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Home: Articles KJV Onlyism

"King James Onlyism and Luke 3:36"
By Fred Butler
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The King James Bible was published in 1611 and it has remained one of the finest translations serving English speaking Christians for nearly 400 years.  However, there are some Christians who insist that the King James is more than an excellent translation.  They argue that the King James is God’s final authority never to be replaced by any other English translation.  They further argue that the King James Bible represents God’s pure, infallible word containing no textual or translational errors.

For example, David Cloud, missionary, pastor and vociferous KJV advocate has stated:

                Let me hasten to say that I DO believe God had his hand upon the translation of the KJV in a marvelous way.  I DO NOT believe there are mistakes in the King James Bible.  The King James Bible has played a crucial role in preservation of the Word of God in the last four centuries because of the importance of the English language.  God gave the English-speaking people an accurate translation.  I do believe there are places which could be translated more clearly.  I do believe there are antiquated words which could be brought up to date.  To say, though, there are changes which could be made in the KJV in entirely different from saying there are changes that must be made, or that it contains mistakes.  I believe the KJV is superior to all other English versions – superior in its textual basis, superior in its method of translation, superior in its scholarship of its translators, superior the time of its translation. [1]

 

Likewise, KJV only apologist, D.A. Waite, has written a rather extensive book entitled Defending the King James Bible in which he argues for the veracity and superiority of the King James Bible over all other English translations.  In fact, the cover of Dr. Waite’s book proclaims the King James as “God’s Word Kept Intact in English.”  In appendix C of his book, where Dr. Waite answers common questions raised against the King James Bible and his KJV only position, he writes in response to a question asked about translational error and the King James:

I would say regarding translational errors that I haven’t found any either in the Old Testament Hebrew or in the New Testament Greek…It is my personal belief and faith that the HEBREW/ARAMAIC and GREEK TEXTS that underlie the KING JAMES BIBLE have been PRESERVED by God Himself so that these texts can properly be called “INERRANT” as well as being the very “INSPIRED and INFALLIBLE WORDS OF GOD”!! [2]

 

Even without the highlights and all caps, those are some bold assertions about the King James Bible as a translation.  These men, who happen to represent a large host of like-minded individuals, are basically claiming that the King James translation absolutely stands apart from any other language translation because it is free from all translational error.  Maybe there is need for an occasional updating of the old, Elizabethan English to reflect modern usage, but in regards to other areas of translation, the King James is impeccable.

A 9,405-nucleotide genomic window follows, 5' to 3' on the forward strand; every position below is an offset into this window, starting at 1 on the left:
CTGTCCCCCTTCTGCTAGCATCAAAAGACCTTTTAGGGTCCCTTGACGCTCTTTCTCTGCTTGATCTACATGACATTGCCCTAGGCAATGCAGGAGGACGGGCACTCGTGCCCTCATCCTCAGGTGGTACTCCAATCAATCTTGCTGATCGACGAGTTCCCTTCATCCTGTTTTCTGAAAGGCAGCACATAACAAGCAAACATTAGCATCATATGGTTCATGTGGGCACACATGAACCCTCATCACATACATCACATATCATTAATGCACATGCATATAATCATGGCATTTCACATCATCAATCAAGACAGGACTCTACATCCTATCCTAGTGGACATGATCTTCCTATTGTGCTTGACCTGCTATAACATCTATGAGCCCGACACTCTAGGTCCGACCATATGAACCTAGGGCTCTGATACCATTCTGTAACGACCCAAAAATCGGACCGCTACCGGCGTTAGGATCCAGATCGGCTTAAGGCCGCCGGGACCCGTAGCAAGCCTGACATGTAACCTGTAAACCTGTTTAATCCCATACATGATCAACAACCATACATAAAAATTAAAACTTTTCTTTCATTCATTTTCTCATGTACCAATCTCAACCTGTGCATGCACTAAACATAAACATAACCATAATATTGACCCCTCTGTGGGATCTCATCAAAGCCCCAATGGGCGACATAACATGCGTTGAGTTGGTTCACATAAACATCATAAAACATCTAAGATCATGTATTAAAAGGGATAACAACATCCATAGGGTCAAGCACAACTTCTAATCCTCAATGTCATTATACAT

But, can we say with all certainty that these statements are accurate and based upon fact? D.A. Waite stated that it is a matter of belief and faith, but God never calls His people to believe with a blind faith.  Faith is always based upon God’s Word affirmed through His work in redemptive history that can in turn be witnessed by His people.  God has told us He would protect His inspired Word as contained in the Bible from being lost.  That, I believe, He has plainly done if anyone were to study the historic facts of our Bible’s transmission over time.  However, did God determine to preserve His Word to mankind in only one Bible translation? Has He moved with divine providence in such a way so as to prevent any copyist’s error from slipping into the original language text from which the KJV is translated and kept the final published KJV free from any translational spoilage?  I do not believe so, and I believe it can be proven with a number of examples.  I will limit this study to just one: The name of Cainan found in Luke 3:36.[3] 

The latter portion of Luke chapter 3 is Luke’s genealogical account of Christ’s lineage traced from His birth all the way back to the first created man, Adam.  Luke’s genealogy is stunningly accurate when compared to the other major genealogies found in the Old Testament.  However, the KJV has the name Cainan listed as a son of Arphaxad in Luke 3:36.  This is an oddity, because Cainan is no where mentioned as a son of Arphaxad in any of the major OT genealogical tables found in Genesis 10:24, 11:12 or 1 Chronicles 1:18, 24.  John Gill, the eminent Baptist theologian, states in his commentary on Luke 3:36:

This Cainan is not mentioned by Moses in (Genesis 11:12) nor has he ever appeared in any Hebrew copy of the Old Testament, nor in the Samaritan version, nor in the Targum; nor is he mentioned by Josephus, nor in (1 Chronicles 1:24) where the genealogy is repeated; nor is it in Beza's most ancient Greek copy of Luke: it indeed stands in the present copies of the Septuagint, but was not originally there; and therefore could not be taken by Luke from thence, but seems to be owing to some early negligent transcriber of Luke's Gospel, and since put into the Septuagint to give it authority: I say "early", because it is in many Greek copies, and in the Vulgate Latin, and all the Oriental versions, even in the Syriac, the oldest of them; but ought not to stand neither in the text, nor in any version: for certain it is, there never was such a Cainan, the son of Arphaxad, for Salah was his son; and with him the next words should be connected.[4]